In two days’ time it will be fifty years since Matthew’s grandfather, the legendary Northern Irish rider Noel Teggart, represented Ireland in the highly controversial Olympic road race in Munich, where he was ambushed by a group of Irish republican cyclists (banned from international competition due to their refusal to accept the political border in Ireland) and forced to abandon the race in tears.
The WiV SunGod rider will be hoping for a happier outcome and that the break can hold off the peloton – which has been impeded slightly by a crash at a pinch point – as they near a series of climbs which present an opportunity for Teggart to add another Tour of Britain jersey to his growing collection.
It may be almost seven years old, but this remarkable footage of a cyclist saving a drowning wild boar from a canal is doing the rounds again on the internet, so we thought we’d share it to brighten up your Monday:
To be fair, I’d never seen it before…
We’ve got some more Tom Pidcock news for you this morning, as the Ineos Grenadiers rider revealed after yesterday’s opening stage of the Tour of Britain that he has “pulled out” of the British team for this month’s road world championships in Wollongong – while also casting doubts over his ambitions for this winter’s cyclo-cross season.
The 23-year-old Yorkshireman cited the mental and physical fatigue of a long season racing multiple disciplines – as well as the lingering disappointment of his crash and subsequent fourth place at last week’s world mountain bike championships in Les Gets – as the main reasons behind his decision to withdraw from the GB line-up.
“Mentally, I couldn’t hack another build-up to Worlds. It’s all the way in Australia. If I want to target road Worlds I need to be 100 percent,” he told CyclingNews at the finish line at the Glensee Ski Centre yesterday.
“I was just dreaming of winning mountain bike worlds, so when that didn’t happen, I was a bit lost. Then trying to go and win road worlds, to me, would have been the hardest.”
Pidcock admitted that he had experienced a “difficult week” following the mountain bike worlds.
“It was pretty tough because I had prepared so well and everything seemed to be just going wrong. First, before the race and then in the race.
“It didn't matter what I did or how hard I tried to control things or get them back on track, something else went wrong. But then coming here, I felt more positive about racing.”
Tom Pidcock before the start of stage two of the 2022 Tour of Britain in Hawick (Will Palmer/SWpix.com)
By missing out on the worlds in Australia – where Ethan Hayter and Fred Wright are expected to lead the British team – the Tour of Britain will be Pidcock’s last race on the road before his attention turns to the cyclo-cross season.
However, the current ‘cross world champion is yet to commit to riding a full winter on knobbly tyres – or even defending his rainbow bands – and says he now wants to be “more selective” when planning his racing schedule.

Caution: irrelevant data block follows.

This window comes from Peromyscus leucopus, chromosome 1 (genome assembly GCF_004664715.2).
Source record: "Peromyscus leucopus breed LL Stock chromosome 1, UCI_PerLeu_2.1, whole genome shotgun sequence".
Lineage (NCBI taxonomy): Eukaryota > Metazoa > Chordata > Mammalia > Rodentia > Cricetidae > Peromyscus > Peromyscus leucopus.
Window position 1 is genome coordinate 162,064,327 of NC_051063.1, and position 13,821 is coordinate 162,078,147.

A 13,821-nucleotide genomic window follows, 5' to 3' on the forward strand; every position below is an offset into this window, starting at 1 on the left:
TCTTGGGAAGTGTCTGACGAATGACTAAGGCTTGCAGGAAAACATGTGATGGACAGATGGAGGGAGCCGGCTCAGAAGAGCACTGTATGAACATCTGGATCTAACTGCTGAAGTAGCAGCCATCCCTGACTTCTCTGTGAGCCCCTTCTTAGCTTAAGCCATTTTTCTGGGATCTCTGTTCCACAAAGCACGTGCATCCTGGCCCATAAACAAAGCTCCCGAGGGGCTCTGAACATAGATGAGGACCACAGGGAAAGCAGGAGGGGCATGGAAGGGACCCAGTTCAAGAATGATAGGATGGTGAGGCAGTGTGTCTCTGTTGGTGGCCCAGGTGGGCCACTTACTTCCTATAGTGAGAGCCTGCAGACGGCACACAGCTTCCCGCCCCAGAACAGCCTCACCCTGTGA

“We need to make our plans for [the cyclo-cross season], I’m not sure,” he said. “There’s some uncertainty about the World Cup in Britain, but that’s obviously one big goal if that happens.
“I want to prepare properly for the Classics. I don’t know how much Hoogerheide suits me, it seems to be getting dryer and faster every year. If I’m going to beat Wout [van Aert] and Mathieu [van der Poel], it needs to be a good course.
“But in my head, I want to do less ‘cross. I don’t want to do the full ‘cross season, then road, then Tour and then worlds, you know? It drags on.
“So I want to be a bit more selective: whether that’s the first part of the season, with the European Championships and the World Cup in the UK, or the end of season with the Worlds, I don’t know yet.”
— La Vuelta (@lavuelta) September 4, 2022
Top-notch bike handling here from Trek-Segafredo’s 21-year-old former junior world TT champion Antonio Tiberi, who seems as if he’d be just as at home on the muddy fields of Flanders as he is on the roads of Italy and Spain...
This is what happens when a nice pair of Hunts go toe-to-toe with a motorist at a junction:
Not sure it’s supposed to look like that. pic.twitter.com/E82zE8G142
— Will Poole 🇵🇸🇾🇪🇺🇦🇬🇪 (@willpoole) September 4, 2022
Thankfully, the cyclist ‘escaped’ with concussion and a spot of bruising, though judging by the state of those wheels, it could have been a lot worse…
Got run into by a driver at a junction. Some bruising and concussion but could have been a *lot* worse
— Will Poole 🇵🇸🇾🇪🇺🇦🇬🇪 (@willpoole) September 4, 2022
Cycling Twitter was on hand to focus, as ever, on the most important things in life, such as the health of the bike (and the rider of course!):
The hanger and the mech cage are snapped…
— Will Poole 🇵🇸🇾🇪🇺🇦🇬🇪 (@willpoole) September 4, 2022
‘Just a little out of shape, sure you’ll be able to straighten it back up’ as the mechanic gives you a death stare 😂
— Kerry (@Kerry13_) September 4, 2022
I've got some T-cut you can borrow.
Seriously though, did a number on it didn't they? Guessing insurance will cover it?
— Andy Hill (@4ndyHill) September 4, 2022
Have you noticed your wheel is a bit out of true m8?
— Jean Bout (@_jeanbout) September 4, 2022
A yellow weather warning, a wrong turn off course, a delay in live TV coverage, a super-late nature break from the pre-race favourite, and a surprise stage winner…
Yesterday’s opening stage of the Tour of Britain through Aberdeenshire, won by Israel-Premier Tech’s 22-year-old neo pro Corbin Strong, was eventful to say the least.
Before the young Kiwi lived up to his name by outsprinting the Ineos Grenadiers’ Omar Fraile on the uphill drag to Glenshee Ski Centre to take his maiden pro victory, the peloton was forced to endure a stereotypically British day of racing, slogging through the wind and rain on their way west from Aberdeen.